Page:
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'Heels'

Starz

Heels

Metascore: 73
Best for: Professional wrestling fans
Where to watch:

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Seasons: 1 (so far)

This show doesn't have the nostalgia factor going for it, but it does feature an underdog sports story. In Heels, Stephen Amell and Alexander Ludwig star as wrestling brothers, Jack and Ace Spade, respectively. Jack is a "heel" in the Duffy Wrestling League, which means he is a villain in the franchise, while Ace is the hero and the two of them are at war over who should control the company after their father's death.

"Heels doesn't always expertly portray the world of professional wrestling, but it does a wonderful job of capturing what makes it so special." — Kyle Fowle, The A.V. Club


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'The Mighty Ducks: Game Changers'

Disney+

The Mighty Ducks: Game Changers 

Metascore: 72
Best for: Those who want family-friendly/co-viewing content
Where to watch: 


Seasons: 1 (so far)

This hockey series is based on the 1990s movie franchise of the same name and the first season even features Emilio Estevez in a reprisal of his film role, Gordon Bombay, the original Ducks coach and now owner of the Ice Palace rink. Lauren Graham stars as single mom Alex, who creates the team the Don't Bothers after her son Evan (Brady Noon) is cut by the now-ruthless Mighty Ducks. Several stars from the original franchise make guest appearances on the show, including Elden Henson, Vincent LaRusso and Marguerite Moreau.

"Because it's a series, Game Changers has more layers than a film. While Alex initially insists they just play for fun, by the end of episode two Evan says losing every game isn't fun, ensuring this series will have some smarts to accompany its big heart." — Rob Owen, The Pittsburgh Tribune-Review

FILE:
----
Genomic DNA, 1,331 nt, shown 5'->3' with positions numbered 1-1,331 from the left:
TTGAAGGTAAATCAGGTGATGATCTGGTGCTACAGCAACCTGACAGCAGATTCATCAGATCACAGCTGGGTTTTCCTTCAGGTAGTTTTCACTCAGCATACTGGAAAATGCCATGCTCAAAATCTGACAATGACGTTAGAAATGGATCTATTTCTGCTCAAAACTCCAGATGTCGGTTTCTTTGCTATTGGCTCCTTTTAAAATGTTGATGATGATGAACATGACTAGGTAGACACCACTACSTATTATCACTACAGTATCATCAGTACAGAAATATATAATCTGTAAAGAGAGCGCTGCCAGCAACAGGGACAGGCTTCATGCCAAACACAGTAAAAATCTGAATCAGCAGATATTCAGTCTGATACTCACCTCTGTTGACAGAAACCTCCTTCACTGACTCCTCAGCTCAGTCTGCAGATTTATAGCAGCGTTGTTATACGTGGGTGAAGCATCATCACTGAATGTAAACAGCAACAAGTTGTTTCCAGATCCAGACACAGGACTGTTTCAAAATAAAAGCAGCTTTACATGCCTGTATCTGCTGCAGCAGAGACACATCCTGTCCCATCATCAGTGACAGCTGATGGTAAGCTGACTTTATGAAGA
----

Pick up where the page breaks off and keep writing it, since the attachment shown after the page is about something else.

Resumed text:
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'Saved by the Bell'

Peacock

Saved by the Bell 

Metascore: 71
Best for: '80s babies and their teens
Where to watch: 

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Seasons: 2

This continuation series manages to somehow both pay homage to the original Saturday morning sitcom while also being able to authentically tackle modern coming-of-age stories. One of the main characters is Mac Morris (Mitchell Hoog), the son of original characters Zack Morris (Mark-Paul Gosselaar) and Kelly Kapowski-Morris (Tiffani Thiessen). Original cast members Elizabeth Berkley and Mario Lopez are series regulars, and original cast members Gosselaar, Thiessen, Lark Voorhies, and Ed Alonzo guest star. Following Mac's generation of Bayside High students, the show does typical stories about dating and school dances, but also comments on the state of education on a more political level, and yes, of course features many sports-centric stories, including the idea of coed teams.

"The show mostly sustains the original's wholesomeness, delivering sweet, tween-friendly lessons about being true to yourself and giving others second chances. But Saved By The Bell is also surprisingly funny, balancing its reverence for the original with satire that will no doubt speak to fans who grew up on the show." — Randall Colburn, The A.V. Club


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'Warrior'

WarnerMedia

Warrior

Metascore: 68
Best for: Fans of extreme stunts and period pieces
Where to watch: 

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Seasons: 2 (so far)

This period drama is set in the 1800s and stars Andrew Koji as a Chinese immigrant named Ah Sahm. He is a martial arts expert living in San Francisco who gets embroiled in the dealings of one of the Chinese gangs in the city while he tries to find his older sister Xiaojing (Dianne Doan). The first two seasons aired on Cinemax, then the third season renewal was given by HBO Max after Cinemax ceased producing original shows.

"Warrior is frequently fun, occasionally audacious and always representationally interesting, which is enough to work through its slow patches and to excuse that one half of the show is vastly better executed than the other half." — Dan Fienberg, The Hollywood Reporter